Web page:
That's a type of usury, I suppose, and usury was condemned in both Islam and Medieval Christianity, but whoever said that civilizations are entirely consistent?

At any rate, that's my "Usury Thesis" on what the West obtained from the Muslim world.

Labels: , , ,


At 7:32 AM, Anonymous Anonymous said...

I call foul. Mont Saint-Michel's monks may have indeed translated much of Aristotle. I assume good faith on Gougenhaim's part here, and will take his word for it. But the translation that was actually used in Europe was the one that came with Averroes' commentaries on Aristotle.

These were, of course, badly received in the Muslim world and he was lucky to get away with being exiled, not killed. There was (sufi pockets aside) no reception of Aristotle, or Averroes, and no heir. This train of thought was stillborn there, and Averroes was thought of as a blasphemer and renegade: Ghazali carried the day.

Europe thus owes big time to Averroes (and the translators), but not to Islam as such. This used to be the consensus view in Europe until very recently, and I still think it makes perfect sense.

Recent overblown claims about the positive impact of Islam on Europe's development are just as silly and politically motivated as Gouguenheim's claims about those monks doing it instead. They didn't. Islam didn't either. It was Averroes, a great scholar, an individual, unloved in his home country, but gratefully lapped up by Europe's scholastics.

At 7:43 AM, Blogger Horace Jeffery Hodges said...

Averroes is certainly a good example, and your point about his being rejected by Islam but received by Christianity is also my view.

But let's not write off Muslim achievements in astronomy and mathematics, which were an advance upon Greek works and which the Latin West eagerly received.

But I'll still be interested in reading Gouguenheim's book . . . in English translation.

Thanks for visiting again.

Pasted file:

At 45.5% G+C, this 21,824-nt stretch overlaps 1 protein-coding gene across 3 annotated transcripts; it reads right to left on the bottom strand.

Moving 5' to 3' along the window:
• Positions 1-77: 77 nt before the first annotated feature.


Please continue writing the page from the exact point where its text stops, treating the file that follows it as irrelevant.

Jeffery Hodges

* * *

At 8:12 AM, Anonymous Anonymous said...

No doubt about astronomy and math (and medicine!). But the point Gougenhaim makes here:

Gouguenheim calls the Mont Saint-Michel monastery, where the texts were translated into Latin, "the missing link in the passage from the Greek to the Latin world of Aristotelian philosophy [...]
(from the IHT article)

is false and pathetic. The is no "missing link" in this case and never has been. There is Averroes, and his towering influence on the "passage from the Greek to the Latin world of Aristotelian philosophy" has been acknowledged by everybody from the very beginning. To claim otherwise is plain bizarre.

At 8:40 AM, Blogger Horace Jeffery Hodges said...

Yes, that is an odd way to put it. Aquinas's use of Averroes is well-known, so what is Gouguenheim claiming?

But I'll withhold judgement until I see his full argument . . . in English translation. I've visited and read the reviews in French at the Le Monde and Le Figuro sites, but they don't give enough information for me to judge.

Jeffery Hodges

* * *

At 11:21 AM, Blogger John B said...

I really don't know how to start, but it sounds like this guy's blowing a lot of smoke. First of all, if you're going to talk about the West, you should put it opposite the East and not Islam. Islam dominated the East, it's true, but it's not quite the same thing. Or should we, for example, start discounting the achievements of European Jews from the scoreboeard?

My background is some (only three years) of college physics, so it's pretty hard for me to imagine science existing at all before symbolic algebra. That is an achievement of Persian mathematics, I thought, and I've never heard of it being independently developed in Europe.

European Englightenment science was dominated by lines of research that grew out of math and astronomy, wasn't it?

So, this guy is saying, Eastern scientists didn't do nothing. Except math. And astronomy. And some medicine. (And wasn't there some exchange over chemistry as well?) Nothing except, you know, the most important bits.

It sounds like he's playing into the culture wars more than making any serious academic contribution. Of course, that's me giving him a lot of crap even though I've never actually looked at his work, so I admit I don't have much to stand on.

Final confession: I never understood what was so freaking awesome about Greek science anyways.

At 11:30 AM, Blogger John B said...

If I may double-post:

"He sees a portrayal of an enlightened Islam, transmitting westward the knowledge of the ancient Greeks through Arab translators and opening the path in Europe to mathematics, medicine, astronomy and philosophy"

I've seen this sort of rhetoric before, describing the Islamic empires as a sort of academic bank, holding Greek and Roman knowledge until Europe was able to receive it again. That implies that Eastern scientists didn't actually contribute anything new. The whole thing sounds like the bad kind of Orientalism.

At 11:35 AM, Blogger Horace Jeffery Hodges said...

John B, for the most part, I agree with you, but some clarification is in order.